The PM’s “settlement” of World Cup 2006 debts to the Soca Warriors was meant to “rekindle the spirit of togetherness and patriotism” of the historic qualification. It’s the cheapest use of “patriotism” to suppress further analysis of Jack Warner’s affairs, revealed by Sir David Simmons as a blend of personal, political and football. In the absence of the tribunal requested by the Integrity Commission into Jack, continued digging by the Warriors could price the UNC’s reliance on Jack for elections funding—as principal, agent and conduit. And, the UNC could be named as a principal beneficiary of funds belonging to the Soca Warriors. A patriotic “settlement” could kill the truth.
With irony, journalist Lasana Liburd used “The price of patriotism” as the title for an April 2006 article on prohibitive ticket prices for local World Cup games, even with a heavy flow of sponsorship funds to the World Cup campaign. Mr Liburd warned that the Warriors seemed to have a real financial crisis: “They are bordering on destitute—in spite of a $39 million FIFA payout, $45 million guarantee from the T&T government and approximately $20 million in private sponsorship deals”. Years later, through the Trinidad and Tobago Football Federation (TTFF), Warner’s accounting to the Soca Warriors confirmed Liburd’s fears. In what journalist Andrew Jennings revealed as a single, unaudited TTFF spreadsheet, Jack attributed a TT$6,300 payout to each Warrior for a multimillion dollar World Cup campaign. Until the PM decided to fly to Brazil for three World Cup 2014 games, Jack’s unpatriotic accounting did not bother the UNC.
Throughout Jack’s service as UNC chairman, its MP, and its minister of government, there was no UNC insistence on full disclosure to the Soca Warriors of the details required. As opposition and then government, the party never acknowledged the obscenity of Jack’s World Cup 2006 accounting. Compared to the Warriors’ TT$6,300 each, in 2007 Ernst and Young alleged that Jack’s family stood to profit US$1 million from the sale of Trinidad and Tobago’s World Cup ticket allocation, sold in breach of FIFA’s ethics policy for which a fine was levied. Out of the World Cup 2006, there were other profits to the Warner businesses. Jack Inc., it seemed, cashed in on the 2006 patriotism that eight years later the PM wishes to rekindle and restore to the country. Proper accounting may reveal that Jack and the UNC, not the taxpayer, must settle the Warriors.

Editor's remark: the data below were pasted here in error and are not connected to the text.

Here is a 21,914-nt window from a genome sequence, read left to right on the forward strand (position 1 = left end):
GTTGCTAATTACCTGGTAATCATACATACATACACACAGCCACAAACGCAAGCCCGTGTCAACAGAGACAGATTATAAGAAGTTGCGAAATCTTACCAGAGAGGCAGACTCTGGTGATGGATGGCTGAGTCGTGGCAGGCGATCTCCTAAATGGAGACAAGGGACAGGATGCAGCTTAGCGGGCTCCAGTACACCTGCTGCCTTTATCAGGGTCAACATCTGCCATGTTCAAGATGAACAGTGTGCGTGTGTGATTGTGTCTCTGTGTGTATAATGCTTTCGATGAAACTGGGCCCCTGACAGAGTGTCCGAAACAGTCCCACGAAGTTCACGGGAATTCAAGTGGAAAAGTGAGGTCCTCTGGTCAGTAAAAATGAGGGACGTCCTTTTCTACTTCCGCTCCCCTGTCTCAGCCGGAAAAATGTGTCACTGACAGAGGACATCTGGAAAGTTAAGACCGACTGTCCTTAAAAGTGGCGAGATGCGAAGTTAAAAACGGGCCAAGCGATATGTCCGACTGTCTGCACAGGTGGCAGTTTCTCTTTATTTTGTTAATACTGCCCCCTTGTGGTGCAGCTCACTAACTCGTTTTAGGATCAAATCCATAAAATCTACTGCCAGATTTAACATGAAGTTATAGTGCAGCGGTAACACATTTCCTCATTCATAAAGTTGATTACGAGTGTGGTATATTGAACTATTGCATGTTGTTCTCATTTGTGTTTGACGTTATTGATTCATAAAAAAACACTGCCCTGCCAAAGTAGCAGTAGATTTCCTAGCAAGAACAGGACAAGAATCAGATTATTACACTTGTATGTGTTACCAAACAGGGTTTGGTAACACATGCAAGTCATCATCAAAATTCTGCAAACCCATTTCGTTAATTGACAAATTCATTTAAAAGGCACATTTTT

Over time no progress has been made on investigations, local litigation, and statutory oversight of Jack’s football finances and political largesse. One year after World Cup 2006, the country headed into a general election and based on current litigation, a company associated with SIS founder Krishna Lalla alleges a link between multimillion dollar loans to companies associated with Jack, to benefit the UNC, and FIFA funds to settle those loans. If true, even after Jack’s unpatriotic treatment of the Warriors in 2006, the UNC was allegedly benefitting from his commingling of personal, business, football, and politics.
The Soca Warriors litigation must continue. In January 2014 the Integrity Commission made an unprecedented request to the President for a tribunal into the statutory declarations filed by Jack. Witnesses told Sir David Simmons’ Integrity Committee that Jack used CONCACAF resources for personal and political activities. A tribunal appointed by the President could reveal more, including the UNC benefits from football. But, there’s no spirit of togetherness and patriotism and in seven months there’s no tribunal. For now, only the Soca Warriors’ litigation can reveal the truth about Jack, the UNC, and football’s funds.
Clarence Rambharat is a lawyer and a university lecturer